Women Leaders at Nium: A Chat with Dana Nino
At Nium, we recognize the resilience of our remarkable female trailblazers on the forefront of fintech, and powering our mission across the organization from engineering, technology, human resources, marketing to sales. Committed to equality, we’re taking this opportunity to highlight inclusivity by interviewing our women leadership, celebrating their achievements, and sharing their advice for future females working to change the face of the workforce.
To celebrate International Women’s Day, Women’s History Month, and our partnership with ICC as the first official fintech infrastructure partner of the Women’s Cricket World Cup, there is no better time for a chat with Dana Nino, our Global Payments SVP:
Q1. How do you think working at a fintech supports innovation and women’s leadership?
I think every female we see taking up a leadership role in the fintech space is a step in the right direction, especially towards better equality in an industry otherwise challenged. Women making a conscious decision to choose financial services, payments, and related technologies as their career paths are becoming increasingly common. Believing that they can push past a glass ceiling in a male-dominated field is always inspiring and encouraging!
Females driving innovation in tech, especially fintech, is not yet as pervasive as we would hope, but it is an area of huge opportunity going forward. Technology and business degrees, combined with experience in both large corporations as well as successful start-ups, all help build a great multi-faceted background enabling women to establish themselves at the forefront of innovation and fintech.
Despite challenges, there are countless examples of amazing female fintech leaders dominating in their space. I think of women payments veterans such Sheila James (VP of Op’s at Veem), Jody Perla (Managing Director at Payoneer), Rebecca Mann (SVP at Western Union), Sue-Ellen Speight (SVP at StoneX), Sadhana Akella Mishra (Chief Risk Officer at Finxact), Roseate Wagner (Alipay), Jessica Ao (Chief Partnership Officer at Geoswift), Carol Ann Korpi (Head of Sales at Boa Compra), Imirpreet Lidhar (Director at Paysafe), Morgan Andrews (Global Payments Counsel), Jing Yang (VP of Payments at Expedia), Cara Hayward (Currency Cloud), Ximing Zhao (Product at JPMC), Sharna Gayle (Director at Moneycorp America’s), Skyler Webster (SVP Western Union), Katie Mitchell and so many others.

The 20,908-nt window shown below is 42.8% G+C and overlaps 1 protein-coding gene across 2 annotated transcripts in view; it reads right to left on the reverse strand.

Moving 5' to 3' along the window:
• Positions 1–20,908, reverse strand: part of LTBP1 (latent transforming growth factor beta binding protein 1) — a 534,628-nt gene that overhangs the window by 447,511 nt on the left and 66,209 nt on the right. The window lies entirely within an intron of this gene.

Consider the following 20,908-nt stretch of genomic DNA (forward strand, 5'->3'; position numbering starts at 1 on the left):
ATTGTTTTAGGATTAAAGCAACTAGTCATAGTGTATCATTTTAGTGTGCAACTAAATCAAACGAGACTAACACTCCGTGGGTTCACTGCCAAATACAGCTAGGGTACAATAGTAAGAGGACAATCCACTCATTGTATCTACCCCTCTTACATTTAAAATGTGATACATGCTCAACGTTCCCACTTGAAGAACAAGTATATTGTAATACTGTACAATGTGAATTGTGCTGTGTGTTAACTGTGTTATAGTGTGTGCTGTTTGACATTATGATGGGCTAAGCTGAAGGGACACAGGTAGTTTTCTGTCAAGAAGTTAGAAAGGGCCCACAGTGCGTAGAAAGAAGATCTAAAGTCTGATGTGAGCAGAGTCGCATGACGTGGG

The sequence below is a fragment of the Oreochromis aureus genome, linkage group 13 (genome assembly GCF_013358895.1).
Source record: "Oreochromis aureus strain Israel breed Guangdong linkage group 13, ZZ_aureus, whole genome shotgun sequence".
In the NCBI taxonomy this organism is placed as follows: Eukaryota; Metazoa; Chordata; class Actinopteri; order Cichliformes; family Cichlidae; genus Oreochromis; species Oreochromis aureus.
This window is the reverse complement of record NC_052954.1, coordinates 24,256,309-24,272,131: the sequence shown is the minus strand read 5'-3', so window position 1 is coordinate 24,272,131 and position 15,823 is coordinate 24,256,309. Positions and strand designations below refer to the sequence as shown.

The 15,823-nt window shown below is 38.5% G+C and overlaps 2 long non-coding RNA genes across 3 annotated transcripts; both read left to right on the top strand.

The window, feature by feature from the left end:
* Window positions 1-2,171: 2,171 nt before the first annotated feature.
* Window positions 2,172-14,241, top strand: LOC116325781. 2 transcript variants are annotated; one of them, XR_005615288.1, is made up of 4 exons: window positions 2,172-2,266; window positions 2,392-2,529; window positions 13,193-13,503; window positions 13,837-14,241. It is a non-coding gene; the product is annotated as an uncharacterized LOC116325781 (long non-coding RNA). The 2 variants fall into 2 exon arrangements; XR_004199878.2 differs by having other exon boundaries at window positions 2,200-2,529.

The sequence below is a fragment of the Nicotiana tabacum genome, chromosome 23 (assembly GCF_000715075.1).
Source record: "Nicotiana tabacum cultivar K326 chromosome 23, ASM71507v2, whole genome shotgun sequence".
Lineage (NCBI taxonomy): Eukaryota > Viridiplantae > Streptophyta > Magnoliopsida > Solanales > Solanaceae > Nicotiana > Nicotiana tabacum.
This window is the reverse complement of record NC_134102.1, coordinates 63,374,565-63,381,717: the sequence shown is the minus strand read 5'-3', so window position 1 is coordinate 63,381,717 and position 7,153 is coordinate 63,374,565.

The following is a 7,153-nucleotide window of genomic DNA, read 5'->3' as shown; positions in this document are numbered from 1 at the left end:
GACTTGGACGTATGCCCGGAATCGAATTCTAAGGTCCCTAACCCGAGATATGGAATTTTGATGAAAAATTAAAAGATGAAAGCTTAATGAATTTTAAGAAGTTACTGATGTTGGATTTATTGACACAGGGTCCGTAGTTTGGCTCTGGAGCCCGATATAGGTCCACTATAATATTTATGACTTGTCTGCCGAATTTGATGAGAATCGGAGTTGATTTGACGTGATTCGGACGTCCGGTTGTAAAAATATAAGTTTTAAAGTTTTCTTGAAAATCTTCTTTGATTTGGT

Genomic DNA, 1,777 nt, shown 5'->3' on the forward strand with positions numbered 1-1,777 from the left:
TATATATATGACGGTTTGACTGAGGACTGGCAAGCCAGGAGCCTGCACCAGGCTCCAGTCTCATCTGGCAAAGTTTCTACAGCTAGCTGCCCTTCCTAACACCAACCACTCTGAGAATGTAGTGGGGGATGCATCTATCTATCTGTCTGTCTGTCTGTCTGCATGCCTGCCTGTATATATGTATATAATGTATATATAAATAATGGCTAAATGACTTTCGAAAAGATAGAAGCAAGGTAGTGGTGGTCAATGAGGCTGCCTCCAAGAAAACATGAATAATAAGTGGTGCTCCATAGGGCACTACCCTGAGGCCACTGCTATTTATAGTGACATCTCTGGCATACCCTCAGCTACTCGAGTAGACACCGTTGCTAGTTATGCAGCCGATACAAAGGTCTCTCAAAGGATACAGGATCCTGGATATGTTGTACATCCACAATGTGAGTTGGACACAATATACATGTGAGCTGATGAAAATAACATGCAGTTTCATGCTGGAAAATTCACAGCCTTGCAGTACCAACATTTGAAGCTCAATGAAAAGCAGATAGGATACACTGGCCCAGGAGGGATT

2022 is really a year of enormous potential for women in fintech!
Q2. How does the modern money movement support the inclusivity and empowerment of women globally?
Modern money movement and innovation make it easier for women in emerging markets to become more economically self-sufficient. In turn, it is providing them with career opportunities that likely would not be available to them otherwise. As an example, more women in emerging markets are gaining financial independence through their pursuit of gig economy roles and freelance work. Also, women in under-developed markets tend to lag behind men in financial services and particularly access to credit; modern money movement products and innovation help drive financial and digital literacy at a global level.
We’re serving traditionally underserved markets and closing gender gaps. Recipients no longer always need a bank account to get paid, there are solutions for the underbanked to pick up a payment, receive a payment on their phone, or other options. There’s an element of empowerment and independence allowing the fintech sector to help close the gender gap tremendously.
Q3. What are you most proud of from your work at Nium?
I am most proud of the outstanding working relationships I have developed with my team and all of the global cross-functional teams that I work with daily. Multiple cultures, backgrounds, and life experiences create our well-rounded and diverse group, with each contribution and perspective being a valuable piece of the puzzle.
Learning to work cohesively and productively ensures the momentum that is so critical in a fast-moving fintech; positive working relationships are at the core of success at Nium. Any breakage in the chain of cooperation can lead to negative client impact and additional consumption of resources. Having a strong team that works well together and considers themselves friends outside of the office is something I would consider a clear indicator of success.
Q4. What is the best advice you can share with the upcoming generation of female leaders?
My best advice to women looking to be future leaders is to understand and believe that you bring a unique and valuable perspective to the table. There are ongoing struggles and work to be done to level set the gender playing field in this industry, but there is an enormous opportunity in tech leadership roles. At Nium, we are continually looking for creative ways that we can encourage and empower women to pursue technology and financial services careers, and subsequently ensure that we consciously acknowledge their strong contributions by elevating them in their careers.
Fintechs specifically have made great strides in this area in recent years; in 2022 women should feel confident that there is a huge gap that they are able to fill in senior leadership roles. These critical roles will help define and build the future of payments globally. More female faces at the table will ensure the products and services being developed are aptly designed, and rolled out to reflect the spectrum of the populations they serve.
Table Of Contents
- Q1. How do you think working at a fintech supports innovation and womenâs leadership?
- Q2. How does the modern money movement support the inclusivity and empowerment of women globally?
- Q3. What are you most proud of from your work at Nium?
- Q4. What is the best advice you can share with the upcoming generation of female leaders?